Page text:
Automating SLR Development Creates a Central Repository of Global and Local Data
A global value dossier ideally follows the HTA templates for the regions to which the product developer is seeking market access and addresses topics that all or most HTA agencies, payers, and other stakeholders typically request.

Information specific to local affiliates can be included in appendices or in links to online data repositories. This structure avoids lengthening the dossier to an unusable size while providing local offices what they need. Local affiliates’ access to a central data repository such as DistillerSR enables selection of the appropriate local data by including links rather than all data in the document.

Importance of an evidenced-based GVD to market access

Erring on the side of brevity in a GVD can be risky, as HTA and payer agencies demand comprehensive information not always found in GVDs. Omitting that information from the life sciences firm’s HTA or payer agency submission can reduce the chance of reimbursement.

A consulting firm cites these five common global HTA template requirements that GVDs often address inadequately:2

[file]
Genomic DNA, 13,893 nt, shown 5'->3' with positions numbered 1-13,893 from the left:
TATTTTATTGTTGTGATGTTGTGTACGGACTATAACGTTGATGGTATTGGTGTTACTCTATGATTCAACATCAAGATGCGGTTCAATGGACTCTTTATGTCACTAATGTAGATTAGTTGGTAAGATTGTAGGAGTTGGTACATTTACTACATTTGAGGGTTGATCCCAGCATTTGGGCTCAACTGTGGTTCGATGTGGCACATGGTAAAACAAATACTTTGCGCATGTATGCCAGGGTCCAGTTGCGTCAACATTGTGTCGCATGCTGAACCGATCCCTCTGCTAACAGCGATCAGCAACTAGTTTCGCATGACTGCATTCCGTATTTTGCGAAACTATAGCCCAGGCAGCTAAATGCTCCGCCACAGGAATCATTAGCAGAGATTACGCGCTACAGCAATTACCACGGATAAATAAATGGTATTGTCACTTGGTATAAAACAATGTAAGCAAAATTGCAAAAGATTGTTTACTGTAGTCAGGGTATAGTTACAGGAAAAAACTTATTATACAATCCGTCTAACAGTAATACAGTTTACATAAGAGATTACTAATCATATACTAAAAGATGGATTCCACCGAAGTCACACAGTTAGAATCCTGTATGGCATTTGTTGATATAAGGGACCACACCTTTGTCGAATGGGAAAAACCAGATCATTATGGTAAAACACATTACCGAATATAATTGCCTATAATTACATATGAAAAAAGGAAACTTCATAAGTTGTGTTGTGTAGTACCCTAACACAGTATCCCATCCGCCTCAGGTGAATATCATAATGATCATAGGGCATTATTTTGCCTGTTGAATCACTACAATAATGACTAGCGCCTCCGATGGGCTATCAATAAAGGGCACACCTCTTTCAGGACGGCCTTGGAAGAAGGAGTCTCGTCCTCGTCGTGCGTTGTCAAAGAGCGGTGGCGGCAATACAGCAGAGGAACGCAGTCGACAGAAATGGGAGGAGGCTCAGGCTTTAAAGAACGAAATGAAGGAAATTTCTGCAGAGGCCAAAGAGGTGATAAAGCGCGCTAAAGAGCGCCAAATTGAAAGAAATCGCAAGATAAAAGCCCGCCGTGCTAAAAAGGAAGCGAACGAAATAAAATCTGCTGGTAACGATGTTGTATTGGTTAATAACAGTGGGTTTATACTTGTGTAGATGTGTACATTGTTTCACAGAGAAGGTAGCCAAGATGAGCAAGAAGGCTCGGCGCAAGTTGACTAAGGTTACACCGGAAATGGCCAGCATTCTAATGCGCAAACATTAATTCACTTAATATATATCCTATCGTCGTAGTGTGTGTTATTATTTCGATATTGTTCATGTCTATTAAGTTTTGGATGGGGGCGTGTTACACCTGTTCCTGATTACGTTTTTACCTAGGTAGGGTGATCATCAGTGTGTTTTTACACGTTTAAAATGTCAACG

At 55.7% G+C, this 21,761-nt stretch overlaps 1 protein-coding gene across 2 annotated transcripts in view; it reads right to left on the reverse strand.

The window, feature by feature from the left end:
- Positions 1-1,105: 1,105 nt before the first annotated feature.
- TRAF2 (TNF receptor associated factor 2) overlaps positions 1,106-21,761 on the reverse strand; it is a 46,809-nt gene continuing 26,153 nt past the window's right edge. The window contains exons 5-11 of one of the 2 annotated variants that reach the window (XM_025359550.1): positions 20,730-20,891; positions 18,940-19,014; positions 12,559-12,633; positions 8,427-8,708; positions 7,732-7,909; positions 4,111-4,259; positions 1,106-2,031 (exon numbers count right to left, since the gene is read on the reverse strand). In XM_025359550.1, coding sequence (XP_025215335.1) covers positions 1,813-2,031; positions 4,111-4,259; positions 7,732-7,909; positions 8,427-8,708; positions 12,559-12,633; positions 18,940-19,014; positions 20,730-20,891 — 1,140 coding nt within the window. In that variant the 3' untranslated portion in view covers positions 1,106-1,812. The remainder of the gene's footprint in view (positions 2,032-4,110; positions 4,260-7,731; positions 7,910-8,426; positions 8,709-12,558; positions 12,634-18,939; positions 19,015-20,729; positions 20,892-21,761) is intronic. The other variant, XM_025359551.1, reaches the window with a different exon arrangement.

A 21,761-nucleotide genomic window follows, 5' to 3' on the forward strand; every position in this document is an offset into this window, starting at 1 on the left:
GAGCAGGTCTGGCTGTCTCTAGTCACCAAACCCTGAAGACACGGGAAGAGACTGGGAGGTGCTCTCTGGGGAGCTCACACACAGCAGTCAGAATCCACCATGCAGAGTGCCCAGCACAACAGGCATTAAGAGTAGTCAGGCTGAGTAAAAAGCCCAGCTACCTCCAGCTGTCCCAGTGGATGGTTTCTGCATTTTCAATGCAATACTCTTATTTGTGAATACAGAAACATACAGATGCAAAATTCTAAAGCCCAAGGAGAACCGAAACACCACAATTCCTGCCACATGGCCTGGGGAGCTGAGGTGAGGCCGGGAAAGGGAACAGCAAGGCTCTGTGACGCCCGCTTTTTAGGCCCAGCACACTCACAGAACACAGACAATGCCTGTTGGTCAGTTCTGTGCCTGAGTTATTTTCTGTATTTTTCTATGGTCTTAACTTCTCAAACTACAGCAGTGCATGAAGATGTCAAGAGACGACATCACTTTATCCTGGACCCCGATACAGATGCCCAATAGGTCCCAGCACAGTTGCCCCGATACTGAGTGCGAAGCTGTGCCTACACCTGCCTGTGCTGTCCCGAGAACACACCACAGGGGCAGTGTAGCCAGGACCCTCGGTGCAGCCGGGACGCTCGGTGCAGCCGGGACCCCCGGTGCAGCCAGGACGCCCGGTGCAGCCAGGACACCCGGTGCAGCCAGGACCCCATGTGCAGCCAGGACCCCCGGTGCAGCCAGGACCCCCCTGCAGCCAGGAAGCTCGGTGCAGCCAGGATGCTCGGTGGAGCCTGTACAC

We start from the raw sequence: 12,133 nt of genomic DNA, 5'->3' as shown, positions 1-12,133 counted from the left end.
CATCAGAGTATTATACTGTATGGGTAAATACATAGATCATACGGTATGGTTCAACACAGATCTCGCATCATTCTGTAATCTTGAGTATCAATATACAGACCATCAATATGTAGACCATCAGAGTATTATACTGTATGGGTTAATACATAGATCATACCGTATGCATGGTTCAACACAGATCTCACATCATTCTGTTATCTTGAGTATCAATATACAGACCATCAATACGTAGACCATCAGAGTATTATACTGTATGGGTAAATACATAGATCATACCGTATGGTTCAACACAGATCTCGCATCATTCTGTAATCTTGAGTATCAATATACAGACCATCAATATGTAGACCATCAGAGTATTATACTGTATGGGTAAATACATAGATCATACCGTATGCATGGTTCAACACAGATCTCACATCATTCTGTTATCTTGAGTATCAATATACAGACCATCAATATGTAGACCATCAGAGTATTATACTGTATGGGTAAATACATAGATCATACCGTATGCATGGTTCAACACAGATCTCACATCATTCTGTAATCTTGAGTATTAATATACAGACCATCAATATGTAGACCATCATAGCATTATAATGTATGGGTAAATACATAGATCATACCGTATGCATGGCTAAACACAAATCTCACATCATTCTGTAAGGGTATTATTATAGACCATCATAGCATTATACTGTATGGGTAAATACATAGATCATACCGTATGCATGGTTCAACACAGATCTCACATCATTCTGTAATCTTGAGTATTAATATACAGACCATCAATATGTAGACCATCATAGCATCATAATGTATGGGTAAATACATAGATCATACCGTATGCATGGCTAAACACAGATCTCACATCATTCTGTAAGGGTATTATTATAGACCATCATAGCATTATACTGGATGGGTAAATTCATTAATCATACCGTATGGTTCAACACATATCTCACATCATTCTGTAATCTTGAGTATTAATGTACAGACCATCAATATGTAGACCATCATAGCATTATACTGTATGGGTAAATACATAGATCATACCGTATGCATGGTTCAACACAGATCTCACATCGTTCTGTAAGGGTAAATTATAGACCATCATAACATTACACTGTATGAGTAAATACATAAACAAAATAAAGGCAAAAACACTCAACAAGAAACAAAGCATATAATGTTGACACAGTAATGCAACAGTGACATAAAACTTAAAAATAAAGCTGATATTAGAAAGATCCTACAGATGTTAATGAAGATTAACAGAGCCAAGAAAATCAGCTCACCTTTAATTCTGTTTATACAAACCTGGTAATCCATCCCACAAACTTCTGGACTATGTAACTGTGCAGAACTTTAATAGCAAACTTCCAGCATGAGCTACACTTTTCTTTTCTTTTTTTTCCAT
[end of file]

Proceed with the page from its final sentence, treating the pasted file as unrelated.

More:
1. Inadequate justification of the choice of comparator, patient relevance and endpoint validity, generalizability of the data, and economic model inputs.

2. Incomplete trial and analysis information.

3. Insufficient information on patient benefit.

Consider linking data about the burden of the disease on patients to findings demonstrating that the product improves patient-reported outcomes and quality of life parameters related to that disease burden.

4. Economic impact.

Even HTA agencies that do not assess cost effectiveness may appreciate information about the cost, materials, and training required to use the new product compared with the current standard of care.

5. Evidence summaries.

These can appear along with the detailed information mentioned above, for agencies and officials who prefer that format.

GVDs must be updated regularly as new evidence emerges and as payers request evidence to support coverage of new indications or use of a product in different populations. DistillerSR LitConnect automatically imports newly published references, alerting the relevant team member that a new reference is available for a decision about whether to add it to a project.
Developing a comprehensive yet readable GVD is a costly, labor-intensive process that must be completed in a timely manner and updated regularly, if not continuously. Automating some of the most time-consuming tasks, reducing duplication of effort, and enabling automatic updates can improve quality, accuracy, and efficiency while supporting the crucial task of obtaining reimbursement and improving patient access to medical innovations.
  1. Sarnes E, Shields K, Kaufman S, Meyer KL. Global value dossiers (GVDS): How to ensure the value isn’t lost in translation. Poster presented at ISPOR Europe 2016; October 29 to November 2, 2016; Vienna, Austria.
  2. Chadwick, C. Do your global value dossiers contain these 5 common omissions? PRMA Consulting. Available at: